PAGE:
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By: Ken E.
Biomat USA
I am proud to announce I have been donating plasma on a regular basis for about a year now and I’ve never felt better. Knowing I, along with Grifols, am helping to save lives leaves me with a feeling of accomplishment each and every time I donate. The price I pay for that feeling is only a few hours each week. The Wible Grifols team has earned my respect and admiration. They make it a point to genuinely welcome you. Along with their professionalism, the first name basis adds a special touch to the atmosphere. You will immediately notice that your safety is their top priority. I have donated in the mornings as well as in the afternoons and have yet to notice any inconsistency in performing their duties. Their interaction with the donors makes for a very comfortable setting. A few of the team members have shared that they too have donated in the past. That alone creates a valuable link between staff and donor. I hope after reading my input on the Wible “Team Grifols” that you will become an active donor as well. It’s a Win-Win, there is no downside. Oh, I almost forgot to mention you get paid for helping to save lives. Also, the “give a ways” add a fun touch. See you there.
Tips & Advices
One study cited by the National Institutes of Health found only 1.2 percent of blood donors experienced any kind of adverse reaction from giving blood. The most common side effects from giving blood are relatively mild:
  • Lightheadedness upon standing is common. Donors are encouraged to rest for at least 15 minutes after the procedure while drinking water and eating a small snack. Some donors find they become nauseous after the procedure, but this should subside quickly.
  • Pain and some bruising around the injection site is common. Pain should be mild, but it is normal for bruising to persist for several days.
  • For a few days afterward, the loss of blood may induce dizziness or feelings of weakness when performing strenuous activity. Donors are advised to avoid physical exertion for 24 hours after the procedure, and to be cautious when exercising for the following week.
Very rarely, blood donors may vomit or faint immediately after the procedure. This is generally benign and will resolve itself within hours. Donors should seek medical attention if they experience significant pain or tingling in their arm and around the injection site, or if bruising does not subside within a week. If a donor shows signs of a cold or flu in the days following the procedure, they should call the blood center since this may make the blood sample unsafe to use.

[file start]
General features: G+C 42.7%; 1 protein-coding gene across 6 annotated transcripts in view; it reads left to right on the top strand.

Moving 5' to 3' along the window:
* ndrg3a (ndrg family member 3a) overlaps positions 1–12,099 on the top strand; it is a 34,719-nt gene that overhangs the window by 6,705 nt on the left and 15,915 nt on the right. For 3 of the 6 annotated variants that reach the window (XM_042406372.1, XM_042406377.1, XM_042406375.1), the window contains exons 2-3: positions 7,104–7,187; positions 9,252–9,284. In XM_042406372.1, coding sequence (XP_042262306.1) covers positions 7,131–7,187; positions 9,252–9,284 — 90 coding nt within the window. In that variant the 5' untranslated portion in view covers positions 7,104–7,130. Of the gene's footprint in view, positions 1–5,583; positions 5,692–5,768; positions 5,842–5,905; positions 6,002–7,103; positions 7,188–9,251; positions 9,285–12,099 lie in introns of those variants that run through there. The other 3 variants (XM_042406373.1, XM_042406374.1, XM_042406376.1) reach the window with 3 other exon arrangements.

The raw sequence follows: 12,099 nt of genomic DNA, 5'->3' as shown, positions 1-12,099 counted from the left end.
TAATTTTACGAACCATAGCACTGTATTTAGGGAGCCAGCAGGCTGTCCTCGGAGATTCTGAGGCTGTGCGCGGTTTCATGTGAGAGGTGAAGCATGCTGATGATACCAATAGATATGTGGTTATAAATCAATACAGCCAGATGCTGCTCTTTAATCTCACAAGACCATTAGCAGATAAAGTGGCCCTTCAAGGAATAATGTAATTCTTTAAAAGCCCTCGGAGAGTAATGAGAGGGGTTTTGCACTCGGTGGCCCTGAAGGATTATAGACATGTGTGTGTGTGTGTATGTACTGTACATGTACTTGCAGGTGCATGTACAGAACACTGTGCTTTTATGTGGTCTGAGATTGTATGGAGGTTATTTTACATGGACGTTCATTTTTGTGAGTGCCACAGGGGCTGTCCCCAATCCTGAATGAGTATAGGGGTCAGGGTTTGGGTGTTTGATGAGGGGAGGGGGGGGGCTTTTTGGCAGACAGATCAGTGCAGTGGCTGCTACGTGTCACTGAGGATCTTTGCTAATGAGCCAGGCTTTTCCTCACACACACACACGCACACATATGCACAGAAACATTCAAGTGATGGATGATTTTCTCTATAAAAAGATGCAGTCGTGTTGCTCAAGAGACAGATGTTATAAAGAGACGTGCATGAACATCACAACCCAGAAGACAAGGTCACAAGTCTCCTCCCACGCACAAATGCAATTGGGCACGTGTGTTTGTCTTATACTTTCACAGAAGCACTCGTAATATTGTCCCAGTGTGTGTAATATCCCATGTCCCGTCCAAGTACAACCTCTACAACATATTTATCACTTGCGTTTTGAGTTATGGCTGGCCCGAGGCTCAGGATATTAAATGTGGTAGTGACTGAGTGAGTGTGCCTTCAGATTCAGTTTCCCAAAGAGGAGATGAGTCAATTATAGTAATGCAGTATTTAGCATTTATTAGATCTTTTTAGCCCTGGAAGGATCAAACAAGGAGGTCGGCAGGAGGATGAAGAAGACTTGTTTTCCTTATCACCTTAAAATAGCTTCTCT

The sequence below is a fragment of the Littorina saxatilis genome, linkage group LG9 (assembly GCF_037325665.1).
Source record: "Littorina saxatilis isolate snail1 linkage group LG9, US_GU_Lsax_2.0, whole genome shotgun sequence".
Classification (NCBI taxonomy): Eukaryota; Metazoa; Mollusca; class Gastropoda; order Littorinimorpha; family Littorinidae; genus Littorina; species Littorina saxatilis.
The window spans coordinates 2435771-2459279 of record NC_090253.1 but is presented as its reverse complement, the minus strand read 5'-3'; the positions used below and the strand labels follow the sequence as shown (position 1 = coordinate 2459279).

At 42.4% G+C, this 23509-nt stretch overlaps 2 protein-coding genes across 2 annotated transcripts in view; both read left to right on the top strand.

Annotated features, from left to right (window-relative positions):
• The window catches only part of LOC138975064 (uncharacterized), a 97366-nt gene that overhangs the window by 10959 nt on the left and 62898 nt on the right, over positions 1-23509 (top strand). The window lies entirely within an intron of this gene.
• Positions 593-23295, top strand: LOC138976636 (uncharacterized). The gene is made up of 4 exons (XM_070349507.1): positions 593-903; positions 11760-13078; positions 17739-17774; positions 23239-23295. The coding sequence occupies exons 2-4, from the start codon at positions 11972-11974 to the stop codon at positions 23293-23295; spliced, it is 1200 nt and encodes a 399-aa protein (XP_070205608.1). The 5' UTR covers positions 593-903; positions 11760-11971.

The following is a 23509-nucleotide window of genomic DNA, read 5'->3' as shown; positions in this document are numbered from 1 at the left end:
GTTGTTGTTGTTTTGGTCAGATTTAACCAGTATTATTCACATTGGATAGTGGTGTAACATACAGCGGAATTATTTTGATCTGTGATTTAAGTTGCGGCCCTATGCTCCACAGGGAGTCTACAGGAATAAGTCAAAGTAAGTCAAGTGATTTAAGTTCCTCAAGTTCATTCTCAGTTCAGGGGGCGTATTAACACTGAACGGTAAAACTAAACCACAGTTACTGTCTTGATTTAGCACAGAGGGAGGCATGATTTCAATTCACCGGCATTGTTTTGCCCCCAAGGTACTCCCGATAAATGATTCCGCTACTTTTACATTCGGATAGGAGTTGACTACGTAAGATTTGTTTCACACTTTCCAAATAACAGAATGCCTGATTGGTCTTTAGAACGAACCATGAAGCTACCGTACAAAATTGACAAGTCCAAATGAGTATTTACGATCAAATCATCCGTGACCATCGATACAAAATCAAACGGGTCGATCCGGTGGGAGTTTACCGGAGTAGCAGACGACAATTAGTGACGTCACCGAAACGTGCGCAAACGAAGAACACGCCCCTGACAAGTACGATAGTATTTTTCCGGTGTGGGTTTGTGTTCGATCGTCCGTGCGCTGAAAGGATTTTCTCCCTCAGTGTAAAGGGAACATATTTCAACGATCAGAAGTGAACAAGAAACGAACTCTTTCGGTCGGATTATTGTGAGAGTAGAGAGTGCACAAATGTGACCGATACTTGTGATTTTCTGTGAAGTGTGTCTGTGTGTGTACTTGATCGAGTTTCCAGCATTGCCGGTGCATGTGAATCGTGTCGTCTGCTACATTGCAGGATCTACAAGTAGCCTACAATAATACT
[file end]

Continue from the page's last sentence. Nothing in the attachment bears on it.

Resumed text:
By definition, blood donation is voluntary and done without compensation. Some blood banks do offer cash or other rewards for giving blood. Whether donors are paid or not, blood banks typically serve as intermediaries between blood sources and hospitals. Even voluntarily donated blood is usually tested, separated and sold to medical services for use in blood transfusions and other procedures.
Blood donations are considered safe when performed by trained professionals who follow all the necessary procedures. In healthy donors, side effects are generally mild (see below), and serious complications are rare.
Different organizations have their own restrictions on who is eligible to give blood. The most common requirements stipulate donors must be old enough to give legal consent (17 in most states) and should be in good physical health. Most organizations prohibit donations from people with diseases that can be transmitted through blood, such as HIV and hepatitis. Beyond that, organizations may prevent donations from people who have traveled to or lived in certain countries where there is a greater risk of disease. There might be additional restrictions in place as eligibility for blood donation is at the sole discretion of the organization collecting it.
Blood centers typically  allow eligible donors to undergo a whole blood donation once every 16 weeks (56 days). Donations through apheresis are allowed every seven days, up to 24 times per year.

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